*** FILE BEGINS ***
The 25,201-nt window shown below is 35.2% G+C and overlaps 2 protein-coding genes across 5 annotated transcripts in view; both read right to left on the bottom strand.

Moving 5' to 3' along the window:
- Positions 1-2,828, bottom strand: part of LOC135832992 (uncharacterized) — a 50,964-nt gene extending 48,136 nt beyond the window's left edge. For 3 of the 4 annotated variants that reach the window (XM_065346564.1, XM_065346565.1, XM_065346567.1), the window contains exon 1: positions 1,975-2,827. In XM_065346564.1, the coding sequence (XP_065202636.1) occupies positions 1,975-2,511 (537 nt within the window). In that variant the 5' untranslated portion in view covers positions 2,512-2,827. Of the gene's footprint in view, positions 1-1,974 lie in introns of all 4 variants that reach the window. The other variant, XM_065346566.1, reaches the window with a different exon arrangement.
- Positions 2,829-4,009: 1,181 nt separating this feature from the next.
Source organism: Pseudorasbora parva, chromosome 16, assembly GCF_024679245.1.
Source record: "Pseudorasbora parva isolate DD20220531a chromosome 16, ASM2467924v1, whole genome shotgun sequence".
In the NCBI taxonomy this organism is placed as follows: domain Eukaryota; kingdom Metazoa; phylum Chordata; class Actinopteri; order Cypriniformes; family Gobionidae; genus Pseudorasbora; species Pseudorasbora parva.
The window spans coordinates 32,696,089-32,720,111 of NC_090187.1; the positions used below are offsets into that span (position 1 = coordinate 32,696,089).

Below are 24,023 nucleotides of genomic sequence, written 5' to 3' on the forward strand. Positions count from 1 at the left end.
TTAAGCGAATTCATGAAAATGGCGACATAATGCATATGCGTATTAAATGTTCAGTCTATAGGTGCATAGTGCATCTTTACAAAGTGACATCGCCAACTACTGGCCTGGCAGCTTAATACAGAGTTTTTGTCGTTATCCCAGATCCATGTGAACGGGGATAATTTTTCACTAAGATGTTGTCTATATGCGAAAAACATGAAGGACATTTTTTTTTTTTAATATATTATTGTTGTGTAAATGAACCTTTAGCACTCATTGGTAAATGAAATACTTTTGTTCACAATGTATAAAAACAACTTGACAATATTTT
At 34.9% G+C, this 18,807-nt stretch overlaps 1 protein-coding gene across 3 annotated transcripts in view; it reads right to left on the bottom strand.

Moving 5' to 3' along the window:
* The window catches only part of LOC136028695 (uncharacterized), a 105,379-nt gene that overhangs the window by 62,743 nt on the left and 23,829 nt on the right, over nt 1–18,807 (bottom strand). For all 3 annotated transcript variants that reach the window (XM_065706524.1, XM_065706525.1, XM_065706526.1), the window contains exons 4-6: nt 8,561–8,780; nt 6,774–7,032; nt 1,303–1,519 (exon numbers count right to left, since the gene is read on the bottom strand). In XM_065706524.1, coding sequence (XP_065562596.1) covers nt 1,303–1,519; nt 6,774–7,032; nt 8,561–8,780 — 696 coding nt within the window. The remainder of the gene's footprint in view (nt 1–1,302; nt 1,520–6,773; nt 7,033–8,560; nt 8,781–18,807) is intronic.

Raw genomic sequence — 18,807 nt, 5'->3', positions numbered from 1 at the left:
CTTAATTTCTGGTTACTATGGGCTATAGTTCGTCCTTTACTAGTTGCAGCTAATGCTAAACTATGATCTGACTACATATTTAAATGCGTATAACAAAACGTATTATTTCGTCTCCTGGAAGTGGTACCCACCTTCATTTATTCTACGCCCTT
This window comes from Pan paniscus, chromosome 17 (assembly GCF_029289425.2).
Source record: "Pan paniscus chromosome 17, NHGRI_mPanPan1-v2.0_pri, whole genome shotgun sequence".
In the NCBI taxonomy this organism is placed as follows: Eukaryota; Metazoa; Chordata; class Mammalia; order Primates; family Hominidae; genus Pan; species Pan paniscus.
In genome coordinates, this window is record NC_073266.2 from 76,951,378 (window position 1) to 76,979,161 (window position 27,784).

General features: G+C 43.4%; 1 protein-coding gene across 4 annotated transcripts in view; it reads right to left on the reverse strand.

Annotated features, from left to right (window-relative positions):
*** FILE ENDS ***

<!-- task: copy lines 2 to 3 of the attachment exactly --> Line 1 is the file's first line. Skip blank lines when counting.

Moving 5' to 3' along the window:
- Positions 1-2,828, bottom strand: part of LOC135832992 (uncharacterized) — a 50,964-nt gene extending 48,136 nt beyond the window's left edge. For 3 of the 4 annotated variants that reach the window (XM_065346564.1, XM_065346565.1, XM_065346567.1), the window contains exon 1: positions 1,975-2,827. In XM_065346564.1, the coding sequence (XP_065202636.1) occupies positions 1,975-2,511 (537 nt within the window). In that variant the 5' untranslated portion in view covers positions 2,512-2,827. Of the gene's footprint in view, positions 1-1,974 lie in introns of all 4 variants that reach the window. The other variant, XM_065346566.1, reaches the window with a different exon arrangement.